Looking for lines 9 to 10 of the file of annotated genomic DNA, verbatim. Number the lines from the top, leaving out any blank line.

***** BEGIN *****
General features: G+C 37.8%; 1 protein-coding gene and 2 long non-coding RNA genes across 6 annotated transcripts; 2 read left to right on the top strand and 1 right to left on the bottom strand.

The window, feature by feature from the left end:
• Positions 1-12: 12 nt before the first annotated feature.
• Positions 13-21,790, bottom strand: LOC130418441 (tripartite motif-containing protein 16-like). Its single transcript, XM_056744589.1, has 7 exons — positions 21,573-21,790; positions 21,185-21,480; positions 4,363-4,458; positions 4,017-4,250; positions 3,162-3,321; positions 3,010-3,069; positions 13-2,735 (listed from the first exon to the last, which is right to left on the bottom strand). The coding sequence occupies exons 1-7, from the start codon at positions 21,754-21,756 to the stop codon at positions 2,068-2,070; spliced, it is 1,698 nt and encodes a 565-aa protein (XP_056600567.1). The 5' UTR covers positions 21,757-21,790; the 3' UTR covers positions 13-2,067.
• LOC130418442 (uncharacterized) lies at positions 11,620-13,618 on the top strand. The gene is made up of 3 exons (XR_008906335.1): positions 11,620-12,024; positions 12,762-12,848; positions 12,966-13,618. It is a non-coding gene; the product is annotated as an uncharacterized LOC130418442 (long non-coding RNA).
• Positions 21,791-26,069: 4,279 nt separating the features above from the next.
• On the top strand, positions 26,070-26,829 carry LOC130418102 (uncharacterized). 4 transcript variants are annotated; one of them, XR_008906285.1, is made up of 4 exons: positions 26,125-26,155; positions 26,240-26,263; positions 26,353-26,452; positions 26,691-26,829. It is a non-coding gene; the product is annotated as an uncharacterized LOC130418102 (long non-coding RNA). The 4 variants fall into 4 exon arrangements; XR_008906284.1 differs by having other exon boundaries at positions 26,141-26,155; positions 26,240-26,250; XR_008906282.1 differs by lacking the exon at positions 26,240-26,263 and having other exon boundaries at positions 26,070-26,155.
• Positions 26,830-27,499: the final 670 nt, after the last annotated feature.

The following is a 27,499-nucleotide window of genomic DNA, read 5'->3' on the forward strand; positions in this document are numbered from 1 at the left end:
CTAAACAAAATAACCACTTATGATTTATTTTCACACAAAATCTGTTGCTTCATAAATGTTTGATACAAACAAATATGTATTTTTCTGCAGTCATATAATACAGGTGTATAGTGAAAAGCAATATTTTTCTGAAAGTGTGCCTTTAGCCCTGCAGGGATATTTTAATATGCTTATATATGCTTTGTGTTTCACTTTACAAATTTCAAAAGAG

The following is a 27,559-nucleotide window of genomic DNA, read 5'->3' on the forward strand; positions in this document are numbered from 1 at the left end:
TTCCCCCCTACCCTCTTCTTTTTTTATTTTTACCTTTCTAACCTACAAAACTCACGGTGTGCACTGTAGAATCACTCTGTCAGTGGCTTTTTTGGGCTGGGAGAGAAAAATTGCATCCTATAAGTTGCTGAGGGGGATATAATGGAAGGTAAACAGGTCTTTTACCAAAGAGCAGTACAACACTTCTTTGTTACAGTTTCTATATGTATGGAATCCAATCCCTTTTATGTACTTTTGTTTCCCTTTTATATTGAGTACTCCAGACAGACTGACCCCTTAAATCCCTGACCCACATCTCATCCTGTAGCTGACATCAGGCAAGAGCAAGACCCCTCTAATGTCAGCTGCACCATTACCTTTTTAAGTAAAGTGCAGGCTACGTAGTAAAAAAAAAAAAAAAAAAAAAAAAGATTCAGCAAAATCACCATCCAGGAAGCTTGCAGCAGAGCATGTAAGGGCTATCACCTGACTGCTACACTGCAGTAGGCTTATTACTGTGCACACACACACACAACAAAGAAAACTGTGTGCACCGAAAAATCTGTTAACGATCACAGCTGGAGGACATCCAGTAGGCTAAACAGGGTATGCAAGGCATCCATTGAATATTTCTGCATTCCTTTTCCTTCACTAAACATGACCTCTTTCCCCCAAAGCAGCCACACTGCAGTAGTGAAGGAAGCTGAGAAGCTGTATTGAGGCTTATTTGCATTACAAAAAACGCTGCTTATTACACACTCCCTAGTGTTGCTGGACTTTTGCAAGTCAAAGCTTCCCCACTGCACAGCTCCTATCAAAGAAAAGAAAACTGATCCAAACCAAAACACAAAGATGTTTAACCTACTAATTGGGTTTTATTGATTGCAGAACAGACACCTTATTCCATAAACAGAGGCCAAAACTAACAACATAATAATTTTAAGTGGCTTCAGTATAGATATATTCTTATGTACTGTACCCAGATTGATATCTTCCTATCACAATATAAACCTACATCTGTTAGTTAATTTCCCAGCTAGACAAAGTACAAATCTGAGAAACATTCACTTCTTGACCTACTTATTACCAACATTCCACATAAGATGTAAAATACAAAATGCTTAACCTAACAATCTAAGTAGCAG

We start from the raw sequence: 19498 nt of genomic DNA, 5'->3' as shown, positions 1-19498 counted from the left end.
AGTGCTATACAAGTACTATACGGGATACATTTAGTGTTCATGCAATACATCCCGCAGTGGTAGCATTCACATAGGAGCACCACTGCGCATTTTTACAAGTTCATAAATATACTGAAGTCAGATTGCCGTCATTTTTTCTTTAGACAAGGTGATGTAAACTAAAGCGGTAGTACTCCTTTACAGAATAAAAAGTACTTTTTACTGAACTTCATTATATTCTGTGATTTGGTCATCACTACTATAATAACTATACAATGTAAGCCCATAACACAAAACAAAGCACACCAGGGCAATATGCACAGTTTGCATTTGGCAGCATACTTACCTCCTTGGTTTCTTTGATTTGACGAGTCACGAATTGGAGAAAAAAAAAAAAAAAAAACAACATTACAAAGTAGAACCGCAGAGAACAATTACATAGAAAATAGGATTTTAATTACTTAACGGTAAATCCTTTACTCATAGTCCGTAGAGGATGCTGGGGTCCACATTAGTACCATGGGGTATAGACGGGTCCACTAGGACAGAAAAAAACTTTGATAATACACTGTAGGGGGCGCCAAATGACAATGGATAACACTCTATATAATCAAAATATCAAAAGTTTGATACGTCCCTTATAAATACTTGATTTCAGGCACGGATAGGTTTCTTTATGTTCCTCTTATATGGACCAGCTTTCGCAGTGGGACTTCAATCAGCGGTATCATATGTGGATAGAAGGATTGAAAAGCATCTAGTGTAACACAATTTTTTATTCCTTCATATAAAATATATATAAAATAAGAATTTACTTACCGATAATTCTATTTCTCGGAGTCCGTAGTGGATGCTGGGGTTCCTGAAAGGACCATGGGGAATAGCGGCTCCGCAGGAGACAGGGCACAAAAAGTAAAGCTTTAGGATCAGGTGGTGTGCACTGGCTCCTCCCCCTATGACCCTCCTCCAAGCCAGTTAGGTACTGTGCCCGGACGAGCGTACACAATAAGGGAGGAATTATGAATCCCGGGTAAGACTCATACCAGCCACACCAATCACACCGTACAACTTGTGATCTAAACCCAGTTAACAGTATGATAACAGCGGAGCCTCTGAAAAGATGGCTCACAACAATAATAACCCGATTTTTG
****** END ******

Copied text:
The following is a 27,499-nucleotide window of genomic DNA, read 5'->3' on the forward strand; positions in this document are numbered from 1 at the left end:
CTAAACAAAATAACCACTTATGATTTATTTTCACACAAAATCTGTTGCTTCATAAATGTTTGATACAAACAAATATGTATTTTTCTGCAGTCATATAATACAGGTGTATAGTGAAAAGCAATATTTTTCTGAAAGTGTGCCTTTAGCCCTGCAGGGATATTTTAATATGCTTATATATGCTTTGTGTTTCACTTTACAAATTTCAAAAGAG